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by Dan Cruickshank

How To Use Bootstrap 3 With RequireJS

Everything Is Better With An AMD Loader

June 17, 2014

Twitter's Bootstrap is a popular CSS & JavaScript library for rapid web-development, encompassing CSS and JavaScript. RequireJS is the new black for defining and loading JavaScript in web apps.

Bootstrap’s JavaScript components are written as jQuery plugins. Unfortunately, the jQuery plugin pattern isn’t compatible with the AMD pattern used in RequireJS.

Fear not, RequireJS has some tricks up it’s sleeve. We can still declaratively load Boostrap as long as we make sure jQuery is loaded first.

The Setup

This is our RequireJS setup file. Here you can read all about it.


// file: js/require-setup.js
//
// Declare this variable before loading RequireJS JavaScript library
// To config RequireJS after it’s loaded, pass the below object into require.config();

var require = {
    shim : {
        "bootstrap" : { "deps" :['jquery'] }
    },
    paths: {
        "jquery" : "//code.jquery.com/jquery-2.1.1.min",
        "bootstrap" :  "//netdna.bootstrapcdn.com/bootstrap/3.1.1/js/bootstrap.min"  
    }
};

I’ll explain a few things about what’s going on above.

  • jquery and bootstrap paths are created. These act as references for the libraries in RequireJS.
  • We use a shim to load the bootstrap library. A shim automatically adds a wrapper around a JavaScript library that makes it AMD-compatible / RequireJS-friendly.
  • jquery is declared as a dependency of bootstrap. Whenever we load boostrap, RequireJS makes sure *jQuery is loaded first
  • jQuery 1.7 support AMD. No shim is required.

In researching RequireJS, you may have seen an export option in the configuration. This is not needed for Bootstrap 3. All code is executed in closures and added to jQuery as a plugin. There is nothing to export.

The Code

This is our simple JavaScript file, loading all the modules it needs and executing our code.


// File: /js/app.js

// 'jquery' returns the jQuery object into '$'
//
// 'bootstrap' does not return an object. Must appear at the end

require(['jquery', 'bootstrap'], function($){

    // DOM ready
    $(function(){

        // Twitter Bootstrap 3 carousel plugin
        $("#element").carousel();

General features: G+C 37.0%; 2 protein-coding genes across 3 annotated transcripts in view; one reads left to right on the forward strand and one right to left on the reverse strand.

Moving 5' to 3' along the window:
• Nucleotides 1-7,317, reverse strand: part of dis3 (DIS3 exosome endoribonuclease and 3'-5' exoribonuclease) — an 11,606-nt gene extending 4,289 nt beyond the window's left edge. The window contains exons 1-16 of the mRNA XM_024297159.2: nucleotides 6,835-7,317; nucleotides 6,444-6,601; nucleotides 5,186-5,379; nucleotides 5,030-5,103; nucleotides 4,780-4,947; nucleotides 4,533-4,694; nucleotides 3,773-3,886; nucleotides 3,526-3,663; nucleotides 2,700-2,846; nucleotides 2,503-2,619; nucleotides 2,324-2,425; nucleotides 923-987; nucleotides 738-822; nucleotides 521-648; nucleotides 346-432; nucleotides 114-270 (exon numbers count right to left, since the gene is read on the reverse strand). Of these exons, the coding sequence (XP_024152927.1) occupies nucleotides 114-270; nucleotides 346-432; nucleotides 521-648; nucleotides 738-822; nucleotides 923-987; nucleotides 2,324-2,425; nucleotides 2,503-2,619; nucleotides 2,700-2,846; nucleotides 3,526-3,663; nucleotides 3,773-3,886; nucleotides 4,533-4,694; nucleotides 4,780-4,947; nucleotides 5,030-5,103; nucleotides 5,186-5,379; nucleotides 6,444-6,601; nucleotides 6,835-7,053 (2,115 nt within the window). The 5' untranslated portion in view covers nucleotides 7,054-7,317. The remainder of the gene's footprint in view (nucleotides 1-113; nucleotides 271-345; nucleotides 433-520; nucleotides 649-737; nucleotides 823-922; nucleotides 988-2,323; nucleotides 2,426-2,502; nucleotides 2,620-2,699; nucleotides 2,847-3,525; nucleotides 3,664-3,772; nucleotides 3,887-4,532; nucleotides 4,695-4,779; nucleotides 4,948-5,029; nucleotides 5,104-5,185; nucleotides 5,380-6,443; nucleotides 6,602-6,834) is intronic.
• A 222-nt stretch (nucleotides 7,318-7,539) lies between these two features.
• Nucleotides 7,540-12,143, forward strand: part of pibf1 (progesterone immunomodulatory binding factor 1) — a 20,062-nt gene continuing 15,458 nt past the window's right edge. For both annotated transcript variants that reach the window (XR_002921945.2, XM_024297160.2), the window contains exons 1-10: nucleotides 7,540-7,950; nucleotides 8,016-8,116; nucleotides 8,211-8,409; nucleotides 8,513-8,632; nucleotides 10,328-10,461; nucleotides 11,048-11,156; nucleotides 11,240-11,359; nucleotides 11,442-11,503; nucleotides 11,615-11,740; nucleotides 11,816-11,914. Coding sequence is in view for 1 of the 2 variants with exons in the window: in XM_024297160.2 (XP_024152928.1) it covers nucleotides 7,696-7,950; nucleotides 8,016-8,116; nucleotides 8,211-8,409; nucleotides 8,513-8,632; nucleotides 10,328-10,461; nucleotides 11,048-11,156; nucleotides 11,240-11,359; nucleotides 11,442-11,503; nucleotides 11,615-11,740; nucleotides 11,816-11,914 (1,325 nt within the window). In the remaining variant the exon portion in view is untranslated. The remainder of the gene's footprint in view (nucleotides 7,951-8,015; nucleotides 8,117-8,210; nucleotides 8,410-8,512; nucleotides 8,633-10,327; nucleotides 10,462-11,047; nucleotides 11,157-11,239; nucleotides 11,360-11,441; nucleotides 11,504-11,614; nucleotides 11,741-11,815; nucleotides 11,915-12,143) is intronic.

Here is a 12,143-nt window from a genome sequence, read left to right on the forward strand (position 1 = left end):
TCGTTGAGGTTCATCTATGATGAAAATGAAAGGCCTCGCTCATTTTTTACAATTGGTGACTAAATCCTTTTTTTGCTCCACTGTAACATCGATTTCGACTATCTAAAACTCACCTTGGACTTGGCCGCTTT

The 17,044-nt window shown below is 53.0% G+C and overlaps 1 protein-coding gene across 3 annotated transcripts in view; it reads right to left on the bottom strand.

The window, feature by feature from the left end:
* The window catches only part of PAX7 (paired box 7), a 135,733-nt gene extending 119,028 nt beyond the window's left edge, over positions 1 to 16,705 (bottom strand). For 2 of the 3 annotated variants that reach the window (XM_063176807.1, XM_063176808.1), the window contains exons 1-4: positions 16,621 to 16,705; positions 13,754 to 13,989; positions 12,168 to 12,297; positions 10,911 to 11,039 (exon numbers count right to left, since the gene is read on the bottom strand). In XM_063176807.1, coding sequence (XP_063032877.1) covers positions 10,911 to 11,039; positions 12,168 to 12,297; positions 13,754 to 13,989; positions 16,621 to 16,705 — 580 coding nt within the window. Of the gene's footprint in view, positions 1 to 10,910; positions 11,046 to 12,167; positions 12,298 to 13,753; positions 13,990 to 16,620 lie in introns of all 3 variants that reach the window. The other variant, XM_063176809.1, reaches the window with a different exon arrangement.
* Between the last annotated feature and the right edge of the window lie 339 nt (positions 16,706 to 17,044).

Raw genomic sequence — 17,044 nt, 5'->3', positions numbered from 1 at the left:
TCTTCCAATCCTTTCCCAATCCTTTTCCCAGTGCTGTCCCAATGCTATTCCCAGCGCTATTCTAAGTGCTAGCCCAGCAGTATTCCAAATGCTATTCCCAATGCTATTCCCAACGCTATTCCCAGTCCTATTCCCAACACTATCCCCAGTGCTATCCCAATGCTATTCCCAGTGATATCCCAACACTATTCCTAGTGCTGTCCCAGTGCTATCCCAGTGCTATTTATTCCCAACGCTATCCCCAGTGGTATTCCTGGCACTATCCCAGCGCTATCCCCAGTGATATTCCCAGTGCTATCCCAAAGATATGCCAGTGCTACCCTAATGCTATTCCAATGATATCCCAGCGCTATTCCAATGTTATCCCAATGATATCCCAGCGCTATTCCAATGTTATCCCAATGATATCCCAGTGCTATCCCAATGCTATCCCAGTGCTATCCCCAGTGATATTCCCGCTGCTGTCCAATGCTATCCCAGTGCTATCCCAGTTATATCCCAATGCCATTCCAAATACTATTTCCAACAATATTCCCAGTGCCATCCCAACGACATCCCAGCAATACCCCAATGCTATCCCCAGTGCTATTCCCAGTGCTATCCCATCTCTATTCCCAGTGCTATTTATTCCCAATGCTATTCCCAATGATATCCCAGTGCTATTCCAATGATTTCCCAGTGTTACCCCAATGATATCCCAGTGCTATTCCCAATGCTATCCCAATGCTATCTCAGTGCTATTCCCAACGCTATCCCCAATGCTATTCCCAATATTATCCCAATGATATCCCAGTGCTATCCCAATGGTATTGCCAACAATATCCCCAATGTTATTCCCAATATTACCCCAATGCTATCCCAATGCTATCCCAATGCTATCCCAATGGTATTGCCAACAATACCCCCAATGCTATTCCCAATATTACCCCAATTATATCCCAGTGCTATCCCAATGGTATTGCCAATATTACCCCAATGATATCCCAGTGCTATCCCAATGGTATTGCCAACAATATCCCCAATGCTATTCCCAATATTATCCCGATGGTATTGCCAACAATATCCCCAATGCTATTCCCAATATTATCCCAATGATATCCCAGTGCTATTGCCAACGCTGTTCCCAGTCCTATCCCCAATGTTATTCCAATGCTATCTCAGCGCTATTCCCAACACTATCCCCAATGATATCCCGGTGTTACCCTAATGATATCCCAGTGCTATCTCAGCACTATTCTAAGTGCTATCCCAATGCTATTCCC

});
});

We explicitly call jquery to load the jQuery library into $. We call bootstrap to add it’s plugins into jQuery.

Luckily for us RequireJS is very smart. Behind the scenes, it will only make one HTTP request for jQuery regardless of the times jquery is loaded directly or as a dependency.

The Markup

Finally here is what your HTML may look like


<html>
    <head>
        <script type="text/javascript" src="js/require-setup.js"></script>
        <script type="text/javascript" src="//cdnjs.cloudflare.com/ajax/libs/require.js/2.1.11/require.min.js"></script>
        <script type="text/javascript" src="js/app.js"></script>
        <title>Bootstrap</title>
    </head>
    <body>
        <div id="carousel">...</div>
    </body>
</html>

Don't Do This

Because we declared jquery as a dependency of bootstrap, you technically only need to reference boostrap to load jquery as well. I do not recommend this approach.


// NOT RECOMMENDED 
require(['bootstrap'], function(){

    // DOM ready
    $(function(){
        // Twitter Bootstrap 3 carousel plugin
        $("#element").carousel();
    });
});

That’s bad. A benefit of using RequireJS is explicitly seeing the dependencies that a page or module uses. So if we’re using jQuery we should explicitly load it’s library, scoped to within our module. Not rely on an undeclared window.jQuery.

We're All Done

Because Twitter's Bootsrap is standard a jQuery plugin, it's thankfully pretty straight-forward. I hope this helped shed some light on both RequireJS and Twitter's Bootstrap. Thanks for reading.

You may also want to read about loading individual Bootstrap 3 components.

The article was authored using Markdown for Sitecore.

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Sitecore MVP 2014

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